us. As usual the people received three cheers. Dubuque, Iowa. What a great
city. I had seen pictures of a cable car from there,and Eddie and I went
off to find it. It cost .05 cents to ride up and down the bluff. What
a great memory.
Bellevue, Savanna, Fulton, Clinton,
Clinton Il. What a stop. The mayor was at the dock to greet us and so
was the local newspaper. We were taken on a tour of the MoorMan research
company. Acres and acres of land used for seed experiments. All of their
research was for farmers and agriculture. They gave us a feast in the
company cafeteria. I don't understand why they were so nice to us we sure
weren't ever going to buy any of their seeds.
It was a great time and got us away from the river for the day. That evening
there was a carnival in the streets of downtown Clinton and we were invited
to stay. We were given free passes to every ride and free hotdogs and
pop. I am sure that none of us had ever been given the red carpet treatment
in our lives before. It felt good and made us feel important. During the
carnival many people stopped us and asked questions about the raft and
the river. It sure was great to be liked by so many people we didn't even
Then LeClaire, and the quad cities, Moline, Bettendorf, Rock Island, and
Davenport, next stop Muscatine Iowa. Right out of lock and dam #16 is
Muscatine, Iowa. On the docks there was a group of people waiting for
us. We were given tours of two button companies. Muscatine was then known
as the button capitol of the world. Most of the buttons were made out
of mother of pearl. How fascinating to learn how these items were produced.
I still have the samples that were given to each of us.
Burlington , and then Fort Madison, IA. We landed in Fort Madison and
there was another crowd waiting. Wow, we were getting famous. We had a
tour of the state prison by the warden himself. We got to talk with the
inmates and I'll tell you one thing, after that tour I knew that I never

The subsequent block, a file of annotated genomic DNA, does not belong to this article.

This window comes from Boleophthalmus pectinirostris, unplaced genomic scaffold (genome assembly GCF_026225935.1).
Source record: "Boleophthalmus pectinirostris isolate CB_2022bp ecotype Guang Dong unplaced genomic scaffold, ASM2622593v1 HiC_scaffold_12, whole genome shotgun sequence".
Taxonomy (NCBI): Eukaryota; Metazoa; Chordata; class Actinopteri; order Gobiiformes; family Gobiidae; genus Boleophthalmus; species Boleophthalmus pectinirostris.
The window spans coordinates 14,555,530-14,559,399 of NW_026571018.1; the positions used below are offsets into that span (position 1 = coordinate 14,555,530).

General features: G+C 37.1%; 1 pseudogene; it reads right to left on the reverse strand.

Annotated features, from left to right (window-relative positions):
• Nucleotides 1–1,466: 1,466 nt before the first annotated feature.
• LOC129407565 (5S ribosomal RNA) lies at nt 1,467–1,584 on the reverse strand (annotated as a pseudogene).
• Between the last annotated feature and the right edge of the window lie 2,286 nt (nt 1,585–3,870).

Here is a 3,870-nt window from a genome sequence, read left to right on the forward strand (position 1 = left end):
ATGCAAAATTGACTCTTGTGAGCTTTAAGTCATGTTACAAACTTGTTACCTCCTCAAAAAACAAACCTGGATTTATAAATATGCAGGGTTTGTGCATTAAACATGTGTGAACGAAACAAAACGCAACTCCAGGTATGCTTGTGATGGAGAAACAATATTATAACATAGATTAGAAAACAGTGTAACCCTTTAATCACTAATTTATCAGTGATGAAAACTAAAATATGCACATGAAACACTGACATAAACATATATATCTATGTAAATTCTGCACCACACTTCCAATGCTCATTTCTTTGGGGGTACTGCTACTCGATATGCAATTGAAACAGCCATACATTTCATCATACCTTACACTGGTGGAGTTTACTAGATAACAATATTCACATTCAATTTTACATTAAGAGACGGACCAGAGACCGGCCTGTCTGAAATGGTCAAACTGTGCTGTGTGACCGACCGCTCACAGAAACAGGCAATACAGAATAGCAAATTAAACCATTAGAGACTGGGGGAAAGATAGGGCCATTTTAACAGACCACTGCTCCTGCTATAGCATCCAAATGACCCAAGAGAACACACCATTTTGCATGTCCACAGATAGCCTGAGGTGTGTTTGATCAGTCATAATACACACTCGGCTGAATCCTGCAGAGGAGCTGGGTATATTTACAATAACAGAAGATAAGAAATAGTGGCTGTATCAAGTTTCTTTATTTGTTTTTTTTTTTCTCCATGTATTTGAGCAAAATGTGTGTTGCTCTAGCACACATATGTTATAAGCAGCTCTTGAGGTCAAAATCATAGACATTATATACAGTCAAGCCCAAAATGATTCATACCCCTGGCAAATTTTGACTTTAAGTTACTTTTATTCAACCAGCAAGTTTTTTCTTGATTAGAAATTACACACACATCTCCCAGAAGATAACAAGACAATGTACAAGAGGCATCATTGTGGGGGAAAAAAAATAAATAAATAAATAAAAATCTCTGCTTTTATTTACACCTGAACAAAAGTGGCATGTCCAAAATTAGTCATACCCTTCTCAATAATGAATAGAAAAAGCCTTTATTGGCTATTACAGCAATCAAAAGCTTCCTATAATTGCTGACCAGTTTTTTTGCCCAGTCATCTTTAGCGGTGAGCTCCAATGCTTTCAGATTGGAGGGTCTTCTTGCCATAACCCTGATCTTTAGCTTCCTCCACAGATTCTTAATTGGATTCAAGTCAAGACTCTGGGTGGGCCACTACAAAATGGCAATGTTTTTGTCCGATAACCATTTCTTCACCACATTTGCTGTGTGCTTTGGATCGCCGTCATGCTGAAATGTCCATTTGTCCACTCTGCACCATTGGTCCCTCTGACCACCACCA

wanted to end up in a cell, ever.
We also toured the Schaffer Pen Company. Each of us got to hold a 100
ounce gold bar that was used in the making of some of the ink pens . They
gave each of us a cartridge pen and pencil set. I gave this to my mother
after the trip and she still uses it to this day. There is a lot of history
connected to this part of the river and we learned of the Mormon crossing
100 years ago from Nauvoo, IL. That is where we headed for next .
As we left the marina at Fort Madison there were huge black clouds ahead
and we thought if we hit one more storm that would be the end. Closer
and closer and all of a sudden they hit us. Not rain clouds, but clouds
of Mayflies, worse than any storm. We could not see across the deck and
they were in our hair and everything else. We covered ourselves with our
mosquito netting and tried to stay in the channel. This lasted for about
an hour, but it seemed like forever. For days after the river and the
city streets were covered with dead Mayflies and, holy cow, did they stink.
Nauvoo was a nice town and we had a tour and picnic and went for a swim
with some of the kids from the area. There was a sunken towboat here also
and we dived all over it .
Keokuk Iowa, lock and dam # 19, the largest on the river . We were in
awe. It was a 29-foot drop and had the largest locks on the river. We
were now entering Missouri. We had our sea legs and were on our way to
Dean Felsing Crew member of the Unsinkable
Copyright Jan.26,2000: Dean Edward Felsing